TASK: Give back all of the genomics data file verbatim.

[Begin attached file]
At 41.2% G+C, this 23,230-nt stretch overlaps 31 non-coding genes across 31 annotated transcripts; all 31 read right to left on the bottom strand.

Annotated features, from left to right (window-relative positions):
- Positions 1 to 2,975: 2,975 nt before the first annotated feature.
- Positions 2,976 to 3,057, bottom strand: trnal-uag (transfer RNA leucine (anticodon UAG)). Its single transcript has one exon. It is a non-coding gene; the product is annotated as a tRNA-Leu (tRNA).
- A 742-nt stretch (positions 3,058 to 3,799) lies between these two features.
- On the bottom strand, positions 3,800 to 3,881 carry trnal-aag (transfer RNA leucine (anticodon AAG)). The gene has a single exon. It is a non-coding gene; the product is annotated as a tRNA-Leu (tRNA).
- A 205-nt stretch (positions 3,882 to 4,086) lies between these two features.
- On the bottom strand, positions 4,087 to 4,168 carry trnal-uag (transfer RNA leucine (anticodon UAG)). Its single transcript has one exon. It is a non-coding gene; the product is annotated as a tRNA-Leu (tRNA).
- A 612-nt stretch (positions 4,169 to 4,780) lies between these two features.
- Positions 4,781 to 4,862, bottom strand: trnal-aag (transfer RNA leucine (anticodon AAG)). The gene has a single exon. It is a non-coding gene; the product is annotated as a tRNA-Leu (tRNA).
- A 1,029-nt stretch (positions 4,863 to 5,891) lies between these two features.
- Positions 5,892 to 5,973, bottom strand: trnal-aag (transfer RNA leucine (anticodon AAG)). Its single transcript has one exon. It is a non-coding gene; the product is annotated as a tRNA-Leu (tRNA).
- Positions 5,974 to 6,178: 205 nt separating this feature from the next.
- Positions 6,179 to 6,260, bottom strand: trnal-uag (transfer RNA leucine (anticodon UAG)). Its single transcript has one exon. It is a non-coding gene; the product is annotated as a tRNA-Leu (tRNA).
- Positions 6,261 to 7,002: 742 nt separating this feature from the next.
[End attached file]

At 41.2% G+C, this 23,230-nt stretch overlaps 31 non-coding genes across 31 annotated transcripts; all 31 read right to left on the bottom strand.

Annotated features, from left to right (window-relative positions):
- Positions 1 to 2,975: 2,975 nt before the first annotated feature.
- Positions 2,976 to 3,057, bottom strand: trnal-uag (transfer RNA leucine (anticodon UAG)). Its single transcript has one exon. It is a non-coding gene; the product is annotated as a tRNA-Leu (tRNA).
- A 742-nt stretch (positions 3,058 to 3,799) lies between these two features.
- On the bottom strand, positions 3,800 to 3,881 carry trnal-aag (transfer RNA leucine (anticodon AAG)). The gene has a single exon. It is a non-coding gene; the product is annotated as a tRNA-Leu (tRNA).
- A 205-nt stretch (positions 3,882 to 4,086) lies between these two features.
- On the bottom strand, positions 4,087 to 4,168 carry trnal-uag (transfer RNA leucine (anticodon UAG)). Its single transcript has one exon. It is a non-coding gene; the product is annotated as a tRNA-Leu (tRNA).
- A 612-nt stretch (positions 4,169 to 4,780) lies between these two features.
- Positions 4,781 to 4,862, bottom strand: trnal-aag (transfer RNA leucine (anticodon AAG)). The gene has a single exon. It is a non-coding gene; the product is annotated as a tRNA-Leu (tRNA).
- A 1,029-nt stretch (positions 4,863 to 5,891) lies between these two features.
- Positions 5,892 to 5,973, bottom strand: trnal-aag (transfer RNA leucine (anticodon AAG)). Its single transcript has one exon. It is a non-coding gene; the product is annotated as a tRNA-Leu (tRNA).
- Positions 5,974 to 6,178: 205 nt separating this feature from the next.
- Positions 6,179 to 6,260, bottom strand: trnal-uag (transfer RNA leucine (anticodon UAG)). Its single transcript has one exon. It is a non-coding gene; the product is annotated as a tRNA-Leu (tRNA).
- Positions 6,261 to 7,002: 742 nt separating this feature from the next.